With a broad demand slowdown dragging down the growth rate of most FMCG segments over the previous quarter, sales of cheaper biscuit brands have been hit particularly hard, say, industry representatives. But, the premium category, while slowing, has not been affected as badly.
According to data shared by company executives, while the overall biscuit category grew at nearly 10 per cent in the first quarter of last year, this rate slowed to 2 per cent in the April-June period of the current fiscal year. But, the impact has been felt primarily in the sub - Rs 100 per kg category, which account for around 35 per cent of the market. “This segment has fallen sharply, declining by nearly 10 per cent in the first quarter. In contrast, the above Rs 100 per kg category saw sales growth slow slightly to around 8-8.5 per cent,” a senior industry sales executive said.
Analysts note that this slowdown has come at an inopportune time for companies with large exposure to the sub- Rs 100 per kg category, particularly for segment leader Parle-G, which had expressed fears of layoffs in the future. But the demand slowdown, concentrated more in the rural regions, is just the latest misfortune to have befallen the more affordable segment of biscuits, which has been on the decline since the rollout of the Goods and Services Tax (GST).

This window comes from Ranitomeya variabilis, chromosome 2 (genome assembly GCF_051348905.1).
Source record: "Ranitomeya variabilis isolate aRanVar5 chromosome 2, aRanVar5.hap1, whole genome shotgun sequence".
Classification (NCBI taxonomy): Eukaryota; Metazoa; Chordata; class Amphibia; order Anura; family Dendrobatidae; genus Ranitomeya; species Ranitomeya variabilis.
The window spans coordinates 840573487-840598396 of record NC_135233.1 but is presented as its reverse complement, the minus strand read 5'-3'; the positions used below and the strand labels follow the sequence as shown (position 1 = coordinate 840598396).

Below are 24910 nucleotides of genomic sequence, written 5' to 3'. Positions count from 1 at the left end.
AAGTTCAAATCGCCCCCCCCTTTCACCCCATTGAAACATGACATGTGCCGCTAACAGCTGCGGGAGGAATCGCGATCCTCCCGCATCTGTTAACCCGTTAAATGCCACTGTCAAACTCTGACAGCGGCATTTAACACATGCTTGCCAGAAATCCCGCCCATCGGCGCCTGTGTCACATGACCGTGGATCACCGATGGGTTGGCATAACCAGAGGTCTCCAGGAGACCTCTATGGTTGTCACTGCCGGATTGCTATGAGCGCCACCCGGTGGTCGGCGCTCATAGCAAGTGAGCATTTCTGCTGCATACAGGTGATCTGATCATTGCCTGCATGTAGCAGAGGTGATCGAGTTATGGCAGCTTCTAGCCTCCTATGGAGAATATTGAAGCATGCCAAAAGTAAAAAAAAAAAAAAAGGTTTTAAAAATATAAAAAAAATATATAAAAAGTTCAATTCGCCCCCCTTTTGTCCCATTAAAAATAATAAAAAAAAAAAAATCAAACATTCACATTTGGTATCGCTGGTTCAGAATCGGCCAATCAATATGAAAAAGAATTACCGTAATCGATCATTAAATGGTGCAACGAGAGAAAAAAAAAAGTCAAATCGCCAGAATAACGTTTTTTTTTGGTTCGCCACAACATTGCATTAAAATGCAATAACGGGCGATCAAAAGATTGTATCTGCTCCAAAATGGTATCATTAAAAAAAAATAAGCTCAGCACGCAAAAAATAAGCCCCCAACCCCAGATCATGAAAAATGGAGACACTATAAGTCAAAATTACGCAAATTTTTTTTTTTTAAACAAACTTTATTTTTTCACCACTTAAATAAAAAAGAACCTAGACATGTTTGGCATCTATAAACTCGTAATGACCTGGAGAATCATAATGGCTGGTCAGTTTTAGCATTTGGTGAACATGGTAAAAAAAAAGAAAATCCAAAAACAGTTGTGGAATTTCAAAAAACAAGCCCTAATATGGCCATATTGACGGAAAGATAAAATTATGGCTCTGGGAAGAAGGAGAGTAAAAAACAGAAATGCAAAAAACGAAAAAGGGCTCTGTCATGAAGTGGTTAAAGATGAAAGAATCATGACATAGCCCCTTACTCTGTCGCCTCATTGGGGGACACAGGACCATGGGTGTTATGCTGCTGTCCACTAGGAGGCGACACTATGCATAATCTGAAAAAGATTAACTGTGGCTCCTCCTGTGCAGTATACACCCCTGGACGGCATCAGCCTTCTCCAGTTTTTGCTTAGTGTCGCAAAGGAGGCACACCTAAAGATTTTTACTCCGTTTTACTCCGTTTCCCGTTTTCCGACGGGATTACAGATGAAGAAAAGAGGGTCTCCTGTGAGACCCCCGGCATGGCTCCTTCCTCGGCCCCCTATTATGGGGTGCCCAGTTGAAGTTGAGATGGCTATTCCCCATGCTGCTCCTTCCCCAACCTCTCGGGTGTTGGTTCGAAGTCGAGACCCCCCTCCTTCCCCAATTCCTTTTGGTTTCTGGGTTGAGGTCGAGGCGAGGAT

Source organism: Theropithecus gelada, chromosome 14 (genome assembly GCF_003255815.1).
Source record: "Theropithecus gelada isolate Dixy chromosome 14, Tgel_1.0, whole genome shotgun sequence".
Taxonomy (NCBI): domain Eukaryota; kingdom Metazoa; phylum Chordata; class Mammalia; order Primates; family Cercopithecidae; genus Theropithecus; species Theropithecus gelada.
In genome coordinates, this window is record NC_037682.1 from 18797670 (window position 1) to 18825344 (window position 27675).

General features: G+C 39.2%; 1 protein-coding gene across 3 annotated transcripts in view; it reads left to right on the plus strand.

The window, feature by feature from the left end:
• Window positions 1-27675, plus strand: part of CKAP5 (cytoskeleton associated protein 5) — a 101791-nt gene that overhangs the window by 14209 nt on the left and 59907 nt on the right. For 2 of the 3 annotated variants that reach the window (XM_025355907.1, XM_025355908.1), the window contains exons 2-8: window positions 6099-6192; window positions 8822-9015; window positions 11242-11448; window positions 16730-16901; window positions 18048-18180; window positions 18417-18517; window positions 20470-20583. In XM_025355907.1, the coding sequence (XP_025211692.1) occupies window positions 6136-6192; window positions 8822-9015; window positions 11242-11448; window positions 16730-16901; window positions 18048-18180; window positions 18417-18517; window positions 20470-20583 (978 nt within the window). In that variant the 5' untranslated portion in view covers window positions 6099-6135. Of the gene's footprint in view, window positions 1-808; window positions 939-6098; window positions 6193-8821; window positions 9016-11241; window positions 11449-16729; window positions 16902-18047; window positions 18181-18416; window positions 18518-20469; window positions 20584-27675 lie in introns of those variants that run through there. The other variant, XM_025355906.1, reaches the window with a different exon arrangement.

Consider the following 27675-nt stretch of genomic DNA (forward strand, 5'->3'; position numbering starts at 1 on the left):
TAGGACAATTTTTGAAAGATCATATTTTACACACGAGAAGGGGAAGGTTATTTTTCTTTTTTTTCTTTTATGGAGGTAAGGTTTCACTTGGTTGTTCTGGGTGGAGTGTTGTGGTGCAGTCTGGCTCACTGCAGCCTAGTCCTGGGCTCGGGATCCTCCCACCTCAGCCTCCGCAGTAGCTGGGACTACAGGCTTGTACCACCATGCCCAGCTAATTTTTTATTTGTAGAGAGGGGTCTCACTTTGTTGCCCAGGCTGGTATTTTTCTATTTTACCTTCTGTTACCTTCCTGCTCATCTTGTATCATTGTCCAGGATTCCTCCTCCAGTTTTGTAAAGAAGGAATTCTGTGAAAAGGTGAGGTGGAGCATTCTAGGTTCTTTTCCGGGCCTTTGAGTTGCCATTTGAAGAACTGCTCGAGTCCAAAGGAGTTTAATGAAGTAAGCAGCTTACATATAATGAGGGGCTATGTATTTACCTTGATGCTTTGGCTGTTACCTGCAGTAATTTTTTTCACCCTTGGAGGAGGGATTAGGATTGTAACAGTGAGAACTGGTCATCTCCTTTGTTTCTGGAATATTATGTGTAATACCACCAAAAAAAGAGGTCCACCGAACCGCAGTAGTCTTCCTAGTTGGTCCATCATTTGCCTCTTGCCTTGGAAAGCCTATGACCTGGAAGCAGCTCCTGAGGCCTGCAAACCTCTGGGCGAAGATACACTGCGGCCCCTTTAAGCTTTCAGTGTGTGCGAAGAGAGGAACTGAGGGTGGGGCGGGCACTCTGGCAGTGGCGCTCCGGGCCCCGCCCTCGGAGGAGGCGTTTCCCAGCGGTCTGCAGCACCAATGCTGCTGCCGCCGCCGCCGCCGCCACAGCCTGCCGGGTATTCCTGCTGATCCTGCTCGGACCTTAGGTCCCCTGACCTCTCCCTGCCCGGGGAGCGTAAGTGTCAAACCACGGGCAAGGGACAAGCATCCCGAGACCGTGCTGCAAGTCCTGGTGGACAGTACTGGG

The government had brought up the level of taxes on the sub - Rs 100 per kg category on par with the above `100 products, with both taxed at 18 per cent currently. Mayank Shah, senior category head, Parle Products, had said recently that “the consumption of a basic Rs 5 packet has taken a hit due to a high GST rate which has affected the overall run” and that “low demand and high GST rate will eventually lead to the production slowdown and maybe job cuts”.
Analysts agree that brands with lesser exposure to the sub - Rs 100 category have been able to deal with the slowdown better. For instance, market leader Britannia Industries, while dealing with a slowdown in overall volume growth, has increased its market share.
“Though the value biscuits segment declined, Britannia gained volume market share (~35%) focusing on premium products,” noted Shirish Pardeshi and Aasutosh Sai Charla of Centrum Broking.
JM Financial’s Richard Lu and Vicky Punjabi also note that this gives companies like Britannia and ITC more opportunity to acquire larger shares of the market.
“While Parle was the most impacted by GST transition, it has still chosen to not move from its Rs 5 per pack price-point for its flagship Parle-G biscuits. With the slowdown, Parle is likely finding it increasingly difficult to offset margin pressure through volumes,” they said, adding, “such a situation, in fact, represents a good opportunity for premium players like Britannia and also ITC to fortify their presence in the biscuits category”.